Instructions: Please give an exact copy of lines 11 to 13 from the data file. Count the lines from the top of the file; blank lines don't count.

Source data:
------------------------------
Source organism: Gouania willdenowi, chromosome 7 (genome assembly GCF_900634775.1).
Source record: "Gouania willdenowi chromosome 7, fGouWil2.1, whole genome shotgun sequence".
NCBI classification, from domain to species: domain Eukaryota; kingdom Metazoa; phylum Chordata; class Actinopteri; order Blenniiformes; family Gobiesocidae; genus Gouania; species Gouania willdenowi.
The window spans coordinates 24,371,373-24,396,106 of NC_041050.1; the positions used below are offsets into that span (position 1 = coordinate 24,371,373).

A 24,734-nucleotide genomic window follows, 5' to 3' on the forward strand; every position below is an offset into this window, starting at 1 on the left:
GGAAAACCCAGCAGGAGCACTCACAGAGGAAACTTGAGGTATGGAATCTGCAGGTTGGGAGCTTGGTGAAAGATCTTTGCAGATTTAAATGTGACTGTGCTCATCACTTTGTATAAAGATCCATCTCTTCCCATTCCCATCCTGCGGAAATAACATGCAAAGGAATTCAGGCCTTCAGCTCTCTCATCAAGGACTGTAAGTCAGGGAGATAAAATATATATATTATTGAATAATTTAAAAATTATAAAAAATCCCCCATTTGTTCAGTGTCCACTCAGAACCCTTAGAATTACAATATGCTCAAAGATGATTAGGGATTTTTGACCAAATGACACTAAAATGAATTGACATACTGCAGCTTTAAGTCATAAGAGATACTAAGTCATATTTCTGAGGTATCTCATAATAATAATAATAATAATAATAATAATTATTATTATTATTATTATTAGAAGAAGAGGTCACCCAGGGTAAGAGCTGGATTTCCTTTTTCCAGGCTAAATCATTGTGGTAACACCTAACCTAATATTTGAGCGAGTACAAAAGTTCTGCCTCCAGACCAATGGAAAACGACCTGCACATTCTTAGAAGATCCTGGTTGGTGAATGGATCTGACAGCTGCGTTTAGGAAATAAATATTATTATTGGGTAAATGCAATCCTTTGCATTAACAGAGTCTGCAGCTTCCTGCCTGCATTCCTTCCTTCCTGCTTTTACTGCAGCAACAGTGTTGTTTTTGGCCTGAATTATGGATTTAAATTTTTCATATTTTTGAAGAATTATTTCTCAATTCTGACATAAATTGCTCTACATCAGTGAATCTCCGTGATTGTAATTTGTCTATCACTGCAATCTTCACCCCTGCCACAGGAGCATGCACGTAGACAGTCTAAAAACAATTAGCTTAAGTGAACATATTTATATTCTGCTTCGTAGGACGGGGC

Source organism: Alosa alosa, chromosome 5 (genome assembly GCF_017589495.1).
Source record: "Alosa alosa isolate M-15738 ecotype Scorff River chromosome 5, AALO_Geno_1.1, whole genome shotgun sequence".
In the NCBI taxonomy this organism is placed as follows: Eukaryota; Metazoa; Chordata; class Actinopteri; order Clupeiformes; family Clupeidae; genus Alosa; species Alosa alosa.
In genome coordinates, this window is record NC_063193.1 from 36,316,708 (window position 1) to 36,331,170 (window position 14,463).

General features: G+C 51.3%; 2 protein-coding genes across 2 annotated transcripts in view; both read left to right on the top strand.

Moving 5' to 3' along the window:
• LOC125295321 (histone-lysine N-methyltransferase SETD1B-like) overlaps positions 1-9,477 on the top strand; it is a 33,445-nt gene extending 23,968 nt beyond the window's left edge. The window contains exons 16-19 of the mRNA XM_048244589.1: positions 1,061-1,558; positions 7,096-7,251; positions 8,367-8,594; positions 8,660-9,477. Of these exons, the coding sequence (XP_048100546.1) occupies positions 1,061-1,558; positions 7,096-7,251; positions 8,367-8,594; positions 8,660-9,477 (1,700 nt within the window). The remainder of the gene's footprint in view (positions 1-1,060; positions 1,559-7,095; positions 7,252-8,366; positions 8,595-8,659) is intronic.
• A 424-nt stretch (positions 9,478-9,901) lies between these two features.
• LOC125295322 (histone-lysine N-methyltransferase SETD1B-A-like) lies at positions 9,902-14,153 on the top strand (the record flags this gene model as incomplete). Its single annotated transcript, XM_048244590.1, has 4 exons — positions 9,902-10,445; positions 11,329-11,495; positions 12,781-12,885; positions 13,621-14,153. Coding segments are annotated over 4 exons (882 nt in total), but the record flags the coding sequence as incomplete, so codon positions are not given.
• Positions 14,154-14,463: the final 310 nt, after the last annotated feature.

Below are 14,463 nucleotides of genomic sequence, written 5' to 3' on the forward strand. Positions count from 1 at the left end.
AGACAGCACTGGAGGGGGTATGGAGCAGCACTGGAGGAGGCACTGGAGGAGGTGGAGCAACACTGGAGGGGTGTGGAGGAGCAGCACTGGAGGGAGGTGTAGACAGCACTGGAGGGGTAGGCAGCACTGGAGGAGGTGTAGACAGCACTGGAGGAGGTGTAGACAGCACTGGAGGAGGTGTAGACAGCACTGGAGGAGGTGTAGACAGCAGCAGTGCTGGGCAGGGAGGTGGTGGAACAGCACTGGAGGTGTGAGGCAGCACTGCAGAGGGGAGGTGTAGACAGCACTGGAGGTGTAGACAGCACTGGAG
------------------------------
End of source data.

General features: G+C 51.3%; 2 protein-coding genes across 2 annotated transcripts in view; both read left to right on the top strand.

Moving 5' to 3' along the window:
• LOC125295321 (histone-lysine N-methyltransferase SETD1B-like) overlaps positions 1-9,477 on the top strand; it is a 33,445-nt gene extending 23,968 nt beyond the window's left edge. The window contains exons 16-19 of the mRNA XM_048244589.1: positions 1,061-1,558; positions 7,096-7,251; positions 8,367-8,594; positions 8,660-9,477. Of these exons, the coding sequence (XP_048100546.1) occupies positions 1,061-1,558; positions 7,096-7,251; positions 8,367-8,594; positions 8,660-9,477 (1,700 nt within the window). The remainder of the gene's footprint in view (positions 1-1,060; positions 1,559-7,095; positions 7,252-8,366; positions 8,595-8,659) is intronic.